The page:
However, I must admit that the reference has not been aged yet. It probably has to sit on the PSU for months before doing any tests

Thanks
Alex
 

Offline alex-sh

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Re: Ultra Precision Reference LTZ1000
« Reply #2869 on: February 16, 2020, 03:56:41 pm »
What do others think?

... you need more meters.
otherwise you cannot distinguish wether it is from the LTZ or from the meter.


I completely agree with you.
However, we are looking into an expensive territory.
I can do ratio measurement on my DMM between a calibrated LTZ1000 and a new LTZ1000 (after aging it).
Or maybe you can advise on how to measure it properly without spending $$$ for the equipment?
 

Offline exe

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Re: Ultra Precision Reference LTZ1000
« Reply #2870 on: February 16, 2020, 04:15:46 pm »
The Vref based on a selected LM399AH inside the DMM6500 may walk (random walk) 5uV p-p at constant temp.
Edit: added "AH"

Afaik the reference inside is SZA263 .
 

Offline hwj-d

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Re: Ultra Precision Reference LTZ1000
« Reply #2871 on: February 16, 2020, 05:40:19 pm »
Something to compare. This is 10V PX LTZ-CH, now ca. 20 month at 15V. Such a peek happens ca. 1/month last 6 month.
Weather is quite stormy, last 2h.

« Last Edit: February 16, 2020, 05:44:47 pm by hwj-d »
 
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Offline alex-sh

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Re: Ultra Precision Reference LTZ1000
« Reply #2872 on: February 16, 2020, 06:17:08 pm »
Something to compare. This is 10V PX LTZ-CH, now ca. 20 month at 15V. Such a peek happens ca. 1/month last 6 month.
Weather is quite stormy, last 2h.

So it is a 20 months old Vref? 31uV p-t-p!!!
Do you think it has been caused by a storm? I remember reading a thread where MisterDiodes mentioned that LTZ1000 was picking up a train several blocks away.
 

Offline Conrad Hoffman

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Re: Ultra Precision Reference LTZ1000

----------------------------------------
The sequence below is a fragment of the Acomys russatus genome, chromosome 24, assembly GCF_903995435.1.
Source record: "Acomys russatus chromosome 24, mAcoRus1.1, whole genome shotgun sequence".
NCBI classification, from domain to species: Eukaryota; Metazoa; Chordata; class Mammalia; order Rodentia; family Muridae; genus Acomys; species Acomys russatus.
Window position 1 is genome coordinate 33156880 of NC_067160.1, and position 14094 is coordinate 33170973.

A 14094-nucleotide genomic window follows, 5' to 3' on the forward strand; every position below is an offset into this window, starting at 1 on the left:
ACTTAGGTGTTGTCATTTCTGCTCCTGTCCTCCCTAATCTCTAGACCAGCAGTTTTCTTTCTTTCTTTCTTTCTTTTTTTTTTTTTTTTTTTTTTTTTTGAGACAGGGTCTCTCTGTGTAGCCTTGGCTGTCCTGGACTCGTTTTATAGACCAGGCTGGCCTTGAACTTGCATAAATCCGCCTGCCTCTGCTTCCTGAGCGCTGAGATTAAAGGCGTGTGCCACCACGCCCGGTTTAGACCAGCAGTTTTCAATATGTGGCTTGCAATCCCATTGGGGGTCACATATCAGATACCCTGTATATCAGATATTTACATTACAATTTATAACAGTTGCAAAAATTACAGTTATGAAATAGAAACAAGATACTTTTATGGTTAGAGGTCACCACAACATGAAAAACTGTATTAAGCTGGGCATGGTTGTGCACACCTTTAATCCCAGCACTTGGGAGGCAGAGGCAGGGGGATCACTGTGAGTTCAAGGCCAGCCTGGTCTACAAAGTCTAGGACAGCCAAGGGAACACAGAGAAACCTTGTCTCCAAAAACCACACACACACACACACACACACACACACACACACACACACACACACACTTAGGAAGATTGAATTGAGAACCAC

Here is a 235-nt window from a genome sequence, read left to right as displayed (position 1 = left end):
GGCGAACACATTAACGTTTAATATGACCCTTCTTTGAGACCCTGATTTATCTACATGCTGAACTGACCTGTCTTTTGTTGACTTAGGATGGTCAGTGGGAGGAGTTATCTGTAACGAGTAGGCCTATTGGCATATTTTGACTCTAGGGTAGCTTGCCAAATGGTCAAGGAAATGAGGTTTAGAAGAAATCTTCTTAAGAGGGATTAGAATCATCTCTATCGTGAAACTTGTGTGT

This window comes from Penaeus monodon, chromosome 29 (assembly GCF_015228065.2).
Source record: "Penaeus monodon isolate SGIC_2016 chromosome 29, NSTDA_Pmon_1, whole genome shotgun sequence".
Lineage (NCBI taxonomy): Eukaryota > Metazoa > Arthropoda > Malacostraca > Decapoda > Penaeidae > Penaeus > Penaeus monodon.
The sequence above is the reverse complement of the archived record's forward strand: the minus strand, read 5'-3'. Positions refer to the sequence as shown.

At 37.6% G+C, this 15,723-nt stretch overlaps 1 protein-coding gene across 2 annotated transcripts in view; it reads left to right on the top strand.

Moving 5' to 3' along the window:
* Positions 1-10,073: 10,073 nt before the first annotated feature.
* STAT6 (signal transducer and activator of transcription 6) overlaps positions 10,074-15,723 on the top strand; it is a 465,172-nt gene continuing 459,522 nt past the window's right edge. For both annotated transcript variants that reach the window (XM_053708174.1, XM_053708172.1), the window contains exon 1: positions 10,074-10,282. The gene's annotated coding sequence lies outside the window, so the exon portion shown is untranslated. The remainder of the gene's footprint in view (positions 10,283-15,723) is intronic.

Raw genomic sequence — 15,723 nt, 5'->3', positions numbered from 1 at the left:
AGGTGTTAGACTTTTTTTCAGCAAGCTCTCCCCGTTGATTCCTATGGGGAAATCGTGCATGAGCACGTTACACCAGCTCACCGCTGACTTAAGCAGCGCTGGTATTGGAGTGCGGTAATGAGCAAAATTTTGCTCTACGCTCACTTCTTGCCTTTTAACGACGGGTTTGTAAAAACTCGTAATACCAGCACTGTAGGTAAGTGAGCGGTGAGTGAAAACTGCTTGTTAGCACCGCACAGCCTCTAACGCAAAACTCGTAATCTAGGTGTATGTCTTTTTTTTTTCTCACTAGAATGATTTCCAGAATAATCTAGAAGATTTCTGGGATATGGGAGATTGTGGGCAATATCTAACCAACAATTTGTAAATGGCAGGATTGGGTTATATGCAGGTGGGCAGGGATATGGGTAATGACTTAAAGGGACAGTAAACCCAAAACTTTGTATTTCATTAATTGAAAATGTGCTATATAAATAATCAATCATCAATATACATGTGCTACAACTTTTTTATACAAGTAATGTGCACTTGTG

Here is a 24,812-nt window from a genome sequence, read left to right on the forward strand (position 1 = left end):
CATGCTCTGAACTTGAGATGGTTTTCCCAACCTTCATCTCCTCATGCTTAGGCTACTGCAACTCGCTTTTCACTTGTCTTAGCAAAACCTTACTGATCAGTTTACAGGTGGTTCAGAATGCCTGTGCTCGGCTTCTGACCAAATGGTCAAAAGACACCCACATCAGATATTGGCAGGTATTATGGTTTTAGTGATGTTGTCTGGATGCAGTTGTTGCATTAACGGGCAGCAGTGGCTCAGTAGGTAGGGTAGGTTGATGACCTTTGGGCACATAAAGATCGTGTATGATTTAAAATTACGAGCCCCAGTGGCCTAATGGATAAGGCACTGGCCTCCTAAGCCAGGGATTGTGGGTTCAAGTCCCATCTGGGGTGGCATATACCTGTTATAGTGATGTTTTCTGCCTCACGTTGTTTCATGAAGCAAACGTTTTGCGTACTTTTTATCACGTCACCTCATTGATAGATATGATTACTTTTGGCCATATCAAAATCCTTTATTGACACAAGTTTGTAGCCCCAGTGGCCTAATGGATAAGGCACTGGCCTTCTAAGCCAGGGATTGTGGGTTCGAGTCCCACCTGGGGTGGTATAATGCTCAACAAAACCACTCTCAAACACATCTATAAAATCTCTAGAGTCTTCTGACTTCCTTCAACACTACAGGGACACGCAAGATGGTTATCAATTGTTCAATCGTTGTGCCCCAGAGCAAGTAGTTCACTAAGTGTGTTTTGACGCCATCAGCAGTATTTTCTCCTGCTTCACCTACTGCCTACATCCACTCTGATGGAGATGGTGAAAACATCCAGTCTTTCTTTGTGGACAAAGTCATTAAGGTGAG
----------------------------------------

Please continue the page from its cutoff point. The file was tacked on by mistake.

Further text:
« Reply #2873 on: February 16, 2020, 07:44:35 pm »
I don't know if this applies to buried zeners but a friend used to build commercial instruments with voltage references. He selected his TC zeners based on noise. The zeners with the lowest noise were also the most stable over time. This was in the days of 1N82x types. I believe popcorn noise is the result of defects in the crystal lattice and I'd be surprised if it improved over time. Naturally at the level we're talking here, noise can sneak in from anywhere and everywhere! As for that LT1052 failure some posts above, I always found they were quite fragile and managed to pop more than a couple. They also aren't very good at driving their own feedback network, preventing the use of low values for low noise. Regardless, the zero drift makes up for everything else.
 
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Offline hwj-d

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Re: Ultra Precision Reference LTZ1000
« Reply #2874 on: February 16, 2020, 07:51:52 pm »
Something to compare. This is 10V PX LTZ-CH, now ca. 20 month at 15V. Such a peek happens ca. 1/month last 6 month.
Weather is quite stormy, last 2h.

So it is a 20 months old Vref? 31uV p-t-p!!!
Do you think it has been caused by a storm? I remember reading a thread where MisterDiodes mentioned that LTZ1000 was picking up a train several blocks away.
This PtP is the single popcorn peak. Std Dev under this circumstances with 10V upward regulation is 1.77µV, without popcorn <1.5µV for this 10V-PX, without upward regulation <1.3µV.
Think about, this DMM6500 isn't better. The PtP limit of this meter itself isn't better than ~ 10 to 12µV. Below that, you are looking to the limit of your 6.5 meter, not the DUT.  ;)